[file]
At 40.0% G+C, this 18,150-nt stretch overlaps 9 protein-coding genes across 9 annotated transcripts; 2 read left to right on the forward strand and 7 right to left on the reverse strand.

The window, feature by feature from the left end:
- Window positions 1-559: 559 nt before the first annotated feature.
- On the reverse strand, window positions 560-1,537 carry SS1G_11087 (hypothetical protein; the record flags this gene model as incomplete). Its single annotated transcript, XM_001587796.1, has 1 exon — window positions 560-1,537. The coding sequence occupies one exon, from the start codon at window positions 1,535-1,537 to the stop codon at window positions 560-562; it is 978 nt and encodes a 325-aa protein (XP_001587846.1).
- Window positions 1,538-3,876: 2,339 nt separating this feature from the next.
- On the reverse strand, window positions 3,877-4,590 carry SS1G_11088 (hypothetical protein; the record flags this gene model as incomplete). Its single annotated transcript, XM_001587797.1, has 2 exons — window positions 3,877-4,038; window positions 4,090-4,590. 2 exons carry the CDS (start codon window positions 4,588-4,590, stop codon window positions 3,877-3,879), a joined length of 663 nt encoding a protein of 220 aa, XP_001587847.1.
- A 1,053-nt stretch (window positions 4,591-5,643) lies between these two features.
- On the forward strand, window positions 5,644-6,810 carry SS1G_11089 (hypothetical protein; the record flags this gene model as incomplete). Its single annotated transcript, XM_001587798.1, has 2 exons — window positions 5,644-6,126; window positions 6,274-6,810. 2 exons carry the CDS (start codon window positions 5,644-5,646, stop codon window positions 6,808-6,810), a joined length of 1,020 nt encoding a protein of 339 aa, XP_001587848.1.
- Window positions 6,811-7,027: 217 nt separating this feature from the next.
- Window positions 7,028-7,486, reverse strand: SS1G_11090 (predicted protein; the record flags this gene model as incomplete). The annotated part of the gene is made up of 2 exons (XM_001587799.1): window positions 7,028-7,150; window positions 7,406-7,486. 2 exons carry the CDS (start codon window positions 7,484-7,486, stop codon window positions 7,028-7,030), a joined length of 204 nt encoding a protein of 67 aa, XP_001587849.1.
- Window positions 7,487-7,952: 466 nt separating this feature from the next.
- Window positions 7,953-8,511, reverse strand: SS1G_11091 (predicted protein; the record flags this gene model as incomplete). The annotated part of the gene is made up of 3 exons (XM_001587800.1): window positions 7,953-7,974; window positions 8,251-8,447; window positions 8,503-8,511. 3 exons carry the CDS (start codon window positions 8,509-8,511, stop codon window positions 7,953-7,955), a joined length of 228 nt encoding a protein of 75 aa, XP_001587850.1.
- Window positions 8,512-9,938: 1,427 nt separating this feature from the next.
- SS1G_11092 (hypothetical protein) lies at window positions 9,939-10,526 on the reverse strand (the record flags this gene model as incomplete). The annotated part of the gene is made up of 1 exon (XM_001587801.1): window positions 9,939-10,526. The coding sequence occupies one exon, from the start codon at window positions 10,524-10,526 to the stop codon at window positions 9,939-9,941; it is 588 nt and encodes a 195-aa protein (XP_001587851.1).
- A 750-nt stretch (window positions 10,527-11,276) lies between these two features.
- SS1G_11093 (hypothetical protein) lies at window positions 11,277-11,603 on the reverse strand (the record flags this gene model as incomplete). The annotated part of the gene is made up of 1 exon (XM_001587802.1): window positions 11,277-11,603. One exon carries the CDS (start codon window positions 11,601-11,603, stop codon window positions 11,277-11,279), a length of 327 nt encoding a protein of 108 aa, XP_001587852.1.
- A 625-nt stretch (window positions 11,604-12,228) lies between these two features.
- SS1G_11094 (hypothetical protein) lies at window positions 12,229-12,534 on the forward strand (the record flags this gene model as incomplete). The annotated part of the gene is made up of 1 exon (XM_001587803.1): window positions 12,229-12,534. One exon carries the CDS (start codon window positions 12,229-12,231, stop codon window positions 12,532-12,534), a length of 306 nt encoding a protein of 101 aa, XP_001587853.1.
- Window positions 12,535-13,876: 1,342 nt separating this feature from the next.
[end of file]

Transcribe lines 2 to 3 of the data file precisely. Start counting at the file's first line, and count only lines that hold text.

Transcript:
The window, feature by feature from the left end:
- Window positions 1-559: 559 nt before the first annotated feature.